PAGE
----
The US Senate failed to vote through a $14 billion bailout proposal for GM and Chrysler last night in a move that could sink both firms.
Republican opposition to the House of Representatives bill had been mounting in the Senate, and the package was eventually thrown out by a 52-35 vote.
"We have worked and worked and we can spend all night tonight, tomorrow, Saturday, and Sunday, and we're not going to get to the finish line," said Senate Majority Leader Harry Reid. "That's just the way it is. There's too much difference between the two sides."
Before the vote, it emerged that General Motors had already hired a team of lawyers and bankers to work out whether the car maker would be better served applying for Chapter 11 bankruptcy protection.
This morning shares in London plummeted 180 points on the back of the US deal collapsing.
If GM and Chrysler do go bankrupt, the knock-on consequences for Ford will be extremely disruptive. Its key tier one suppliers are likely to go out of business.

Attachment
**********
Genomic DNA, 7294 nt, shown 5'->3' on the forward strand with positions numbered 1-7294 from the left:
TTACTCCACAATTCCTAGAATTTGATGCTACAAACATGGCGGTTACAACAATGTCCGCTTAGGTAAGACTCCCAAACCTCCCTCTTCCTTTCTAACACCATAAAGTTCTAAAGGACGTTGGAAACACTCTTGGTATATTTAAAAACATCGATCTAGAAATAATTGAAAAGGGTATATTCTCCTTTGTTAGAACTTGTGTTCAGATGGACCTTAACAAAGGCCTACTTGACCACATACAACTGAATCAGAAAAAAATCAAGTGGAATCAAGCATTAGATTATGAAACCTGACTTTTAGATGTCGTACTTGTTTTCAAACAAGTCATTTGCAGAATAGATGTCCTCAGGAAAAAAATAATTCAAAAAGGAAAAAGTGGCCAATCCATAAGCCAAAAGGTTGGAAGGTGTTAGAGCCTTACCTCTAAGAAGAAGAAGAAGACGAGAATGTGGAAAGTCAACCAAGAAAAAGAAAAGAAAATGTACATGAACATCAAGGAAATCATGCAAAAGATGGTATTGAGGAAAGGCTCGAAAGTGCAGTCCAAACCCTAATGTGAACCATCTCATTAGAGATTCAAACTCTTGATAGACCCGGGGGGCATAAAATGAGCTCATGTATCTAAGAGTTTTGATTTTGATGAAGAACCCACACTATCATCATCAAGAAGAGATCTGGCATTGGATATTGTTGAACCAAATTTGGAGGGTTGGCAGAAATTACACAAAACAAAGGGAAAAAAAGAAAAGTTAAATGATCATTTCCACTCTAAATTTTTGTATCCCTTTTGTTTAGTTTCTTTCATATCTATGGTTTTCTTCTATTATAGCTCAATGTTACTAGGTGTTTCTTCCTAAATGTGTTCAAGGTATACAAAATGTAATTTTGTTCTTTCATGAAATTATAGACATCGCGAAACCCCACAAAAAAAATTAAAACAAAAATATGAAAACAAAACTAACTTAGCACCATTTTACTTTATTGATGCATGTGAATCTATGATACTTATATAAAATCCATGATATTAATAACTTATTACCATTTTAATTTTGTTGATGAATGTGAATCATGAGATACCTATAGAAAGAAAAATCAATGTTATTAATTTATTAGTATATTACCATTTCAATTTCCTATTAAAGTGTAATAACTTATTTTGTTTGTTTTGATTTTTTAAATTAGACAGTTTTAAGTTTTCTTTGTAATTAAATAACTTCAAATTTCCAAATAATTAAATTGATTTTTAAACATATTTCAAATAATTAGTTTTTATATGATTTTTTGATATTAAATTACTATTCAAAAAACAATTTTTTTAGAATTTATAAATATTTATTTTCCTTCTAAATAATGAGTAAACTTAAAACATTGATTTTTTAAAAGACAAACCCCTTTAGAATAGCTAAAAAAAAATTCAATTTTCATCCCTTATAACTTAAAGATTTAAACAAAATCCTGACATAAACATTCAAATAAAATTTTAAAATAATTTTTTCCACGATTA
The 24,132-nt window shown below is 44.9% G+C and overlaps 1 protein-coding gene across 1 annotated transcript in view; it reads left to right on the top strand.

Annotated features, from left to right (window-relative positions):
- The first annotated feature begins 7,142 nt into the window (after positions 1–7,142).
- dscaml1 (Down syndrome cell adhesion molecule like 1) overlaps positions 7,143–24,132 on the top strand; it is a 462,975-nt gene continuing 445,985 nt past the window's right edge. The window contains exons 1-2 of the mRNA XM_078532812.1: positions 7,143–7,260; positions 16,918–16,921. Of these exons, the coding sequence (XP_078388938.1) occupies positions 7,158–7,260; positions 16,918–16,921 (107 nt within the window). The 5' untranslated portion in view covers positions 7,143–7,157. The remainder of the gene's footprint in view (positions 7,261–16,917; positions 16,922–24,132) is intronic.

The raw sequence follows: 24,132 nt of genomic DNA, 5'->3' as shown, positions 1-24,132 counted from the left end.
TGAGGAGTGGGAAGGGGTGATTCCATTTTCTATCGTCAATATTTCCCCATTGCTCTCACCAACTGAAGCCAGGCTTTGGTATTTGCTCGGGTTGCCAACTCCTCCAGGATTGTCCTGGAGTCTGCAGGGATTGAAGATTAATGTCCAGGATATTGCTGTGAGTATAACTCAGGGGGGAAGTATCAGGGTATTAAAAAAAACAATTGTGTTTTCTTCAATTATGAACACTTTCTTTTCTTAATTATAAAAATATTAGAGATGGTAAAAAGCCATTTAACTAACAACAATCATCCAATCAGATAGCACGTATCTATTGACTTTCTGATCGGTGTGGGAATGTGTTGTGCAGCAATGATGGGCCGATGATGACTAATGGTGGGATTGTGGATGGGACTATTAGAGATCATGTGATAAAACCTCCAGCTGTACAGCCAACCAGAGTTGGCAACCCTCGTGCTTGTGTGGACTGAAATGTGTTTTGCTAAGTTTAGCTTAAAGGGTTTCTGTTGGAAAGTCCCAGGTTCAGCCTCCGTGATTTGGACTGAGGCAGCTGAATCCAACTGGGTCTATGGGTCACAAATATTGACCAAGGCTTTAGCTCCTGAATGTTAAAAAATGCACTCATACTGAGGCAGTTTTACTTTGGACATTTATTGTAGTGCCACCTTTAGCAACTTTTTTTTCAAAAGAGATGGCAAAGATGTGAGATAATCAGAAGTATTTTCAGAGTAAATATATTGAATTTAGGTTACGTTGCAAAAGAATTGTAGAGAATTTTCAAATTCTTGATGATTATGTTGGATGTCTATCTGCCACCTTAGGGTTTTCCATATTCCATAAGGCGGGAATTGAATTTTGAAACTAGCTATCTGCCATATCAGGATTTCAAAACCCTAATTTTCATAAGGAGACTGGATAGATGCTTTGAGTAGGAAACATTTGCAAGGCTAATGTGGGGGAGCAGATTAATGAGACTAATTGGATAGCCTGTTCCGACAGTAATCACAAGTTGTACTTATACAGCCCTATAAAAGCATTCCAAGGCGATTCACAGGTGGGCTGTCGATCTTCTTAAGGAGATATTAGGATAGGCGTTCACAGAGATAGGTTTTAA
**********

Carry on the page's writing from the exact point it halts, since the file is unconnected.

Asian car companies - including Toyota, Honda and Nissan, whose shares have all taken a battering as a result of this – are concerned that, if GM and Chrysler collapse, the market could be flooded with cheap cars.
A glimmer of hope for GM and Chrysler comes from the White House.
In an effort to urge sceptical congressmen to pass the bill, Bush administration officials briefed that if Congress didn’t act, the White House may have to step in order to save jobs.
Bush could siphon funds from the Troubled Asset Relief program, and this loan could be offered to the car makers with much fewer restrictions than the Congress package.
Private conversations are understood to be continuing behind the scenes.